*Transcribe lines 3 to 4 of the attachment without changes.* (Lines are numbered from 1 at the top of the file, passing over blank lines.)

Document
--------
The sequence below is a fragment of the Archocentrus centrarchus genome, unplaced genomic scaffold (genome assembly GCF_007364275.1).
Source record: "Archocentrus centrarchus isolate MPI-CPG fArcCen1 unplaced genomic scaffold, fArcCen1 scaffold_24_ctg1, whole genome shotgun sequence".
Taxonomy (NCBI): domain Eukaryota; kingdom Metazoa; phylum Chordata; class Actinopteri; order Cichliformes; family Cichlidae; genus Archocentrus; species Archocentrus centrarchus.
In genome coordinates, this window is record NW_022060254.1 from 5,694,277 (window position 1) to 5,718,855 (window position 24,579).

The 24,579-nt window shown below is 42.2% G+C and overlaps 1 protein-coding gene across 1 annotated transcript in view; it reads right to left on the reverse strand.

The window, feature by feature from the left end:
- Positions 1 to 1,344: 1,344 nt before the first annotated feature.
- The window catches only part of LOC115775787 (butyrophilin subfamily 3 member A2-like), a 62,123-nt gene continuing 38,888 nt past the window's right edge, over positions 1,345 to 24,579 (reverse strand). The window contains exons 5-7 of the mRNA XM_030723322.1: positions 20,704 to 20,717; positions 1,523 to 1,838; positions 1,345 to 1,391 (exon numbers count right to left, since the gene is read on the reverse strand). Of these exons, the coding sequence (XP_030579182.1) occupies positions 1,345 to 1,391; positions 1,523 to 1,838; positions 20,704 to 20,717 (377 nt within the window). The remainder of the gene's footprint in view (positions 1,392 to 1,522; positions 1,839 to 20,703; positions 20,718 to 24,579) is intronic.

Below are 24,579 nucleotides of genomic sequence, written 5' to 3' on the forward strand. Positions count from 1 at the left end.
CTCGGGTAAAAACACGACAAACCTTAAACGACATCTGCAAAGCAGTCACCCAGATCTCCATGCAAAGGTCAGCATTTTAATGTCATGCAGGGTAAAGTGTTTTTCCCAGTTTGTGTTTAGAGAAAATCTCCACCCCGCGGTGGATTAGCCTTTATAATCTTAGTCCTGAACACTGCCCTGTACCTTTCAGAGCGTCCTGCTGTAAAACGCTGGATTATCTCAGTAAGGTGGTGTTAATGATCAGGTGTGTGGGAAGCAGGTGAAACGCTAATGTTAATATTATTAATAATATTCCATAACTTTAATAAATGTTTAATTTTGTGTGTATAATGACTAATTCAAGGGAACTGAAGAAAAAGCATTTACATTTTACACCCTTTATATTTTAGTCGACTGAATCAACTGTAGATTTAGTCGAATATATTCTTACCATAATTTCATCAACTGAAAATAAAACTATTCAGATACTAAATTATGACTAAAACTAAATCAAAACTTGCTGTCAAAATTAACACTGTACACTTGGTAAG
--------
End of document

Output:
Taxonomy (NCBI): domain Eukaryota; kingdom Metazoa; phylum Chordata; class Actinopteri; order Cichliformes; family Cichlidae; genus Archocentrus; species Archocentrus centrarchus.
In genome coordinates, this window is record NW_022060254.1 from 5,694,277 (window position 1) to 5,718,855 (window position 24,579).